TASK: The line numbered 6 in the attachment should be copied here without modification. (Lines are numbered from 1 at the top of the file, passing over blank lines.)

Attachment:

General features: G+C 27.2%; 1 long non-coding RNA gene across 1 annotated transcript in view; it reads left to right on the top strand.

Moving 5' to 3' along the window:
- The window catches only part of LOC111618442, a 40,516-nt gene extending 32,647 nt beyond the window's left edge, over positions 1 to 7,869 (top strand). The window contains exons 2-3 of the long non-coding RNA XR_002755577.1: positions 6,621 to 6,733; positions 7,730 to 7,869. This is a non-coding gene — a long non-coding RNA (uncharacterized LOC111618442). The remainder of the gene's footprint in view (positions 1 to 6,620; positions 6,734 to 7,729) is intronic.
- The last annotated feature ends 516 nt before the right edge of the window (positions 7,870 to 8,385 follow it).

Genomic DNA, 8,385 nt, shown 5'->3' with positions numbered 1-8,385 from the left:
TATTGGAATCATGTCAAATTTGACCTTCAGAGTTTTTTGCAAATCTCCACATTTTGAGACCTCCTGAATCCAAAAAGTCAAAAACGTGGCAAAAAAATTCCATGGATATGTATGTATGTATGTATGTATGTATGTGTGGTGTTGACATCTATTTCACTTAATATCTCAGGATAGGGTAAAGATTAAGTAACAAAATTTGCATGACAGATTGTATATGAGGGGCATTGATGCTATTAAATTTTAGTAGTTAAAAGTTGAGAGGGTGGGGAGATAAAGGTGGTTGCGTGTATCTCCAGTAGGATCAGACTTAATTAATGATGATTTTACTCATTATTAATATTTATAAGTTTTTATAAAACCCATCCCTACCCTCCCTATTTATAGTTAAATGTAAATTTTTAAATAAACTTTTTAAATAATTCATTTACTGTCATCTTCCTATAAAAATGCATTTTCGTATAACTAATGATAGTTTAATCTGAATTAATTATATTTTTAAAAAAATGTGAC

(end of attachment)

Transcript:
TATTGGAATCATGTCAAATTTGACCTTCAGAGTTTTTTGCAAATCTCCACATTTTGAGACCTCCTGAATCCAAAAAGTCAAAAACGTGGCAAAAAAATTCCATGGATATGTATGTATGTATGTATGTATGTATGTGTGGTGTTGACATCTATTTCACTTAATATCTCAGGATAGGGTAAAGATTAAGTAACAAAATTTGCATGACAGATTGTATATGAGGGGCATTGATGCTATTAAATTTTAGTAGTTAAAAGTTGAGAGGGTGGGGAGATAAAGGTGGTTGCGTGTATCTCCAGTAGGATCAGACTTAATTAATGATGATTTTACTCATTATTAATATTTATAAGTTTTTATAAAACCCATCCCTACCCTCCCTATTTATAGTTAAATGTAAATTTTTAAATAAACTTTTTAAATAATTCATTTACTGTCATCTTCCTATAAAAATGCATTTTCGTATAACTAATGATAGTTTAATCTGAATTAATTATATTTTTAAAAAAATGTGAC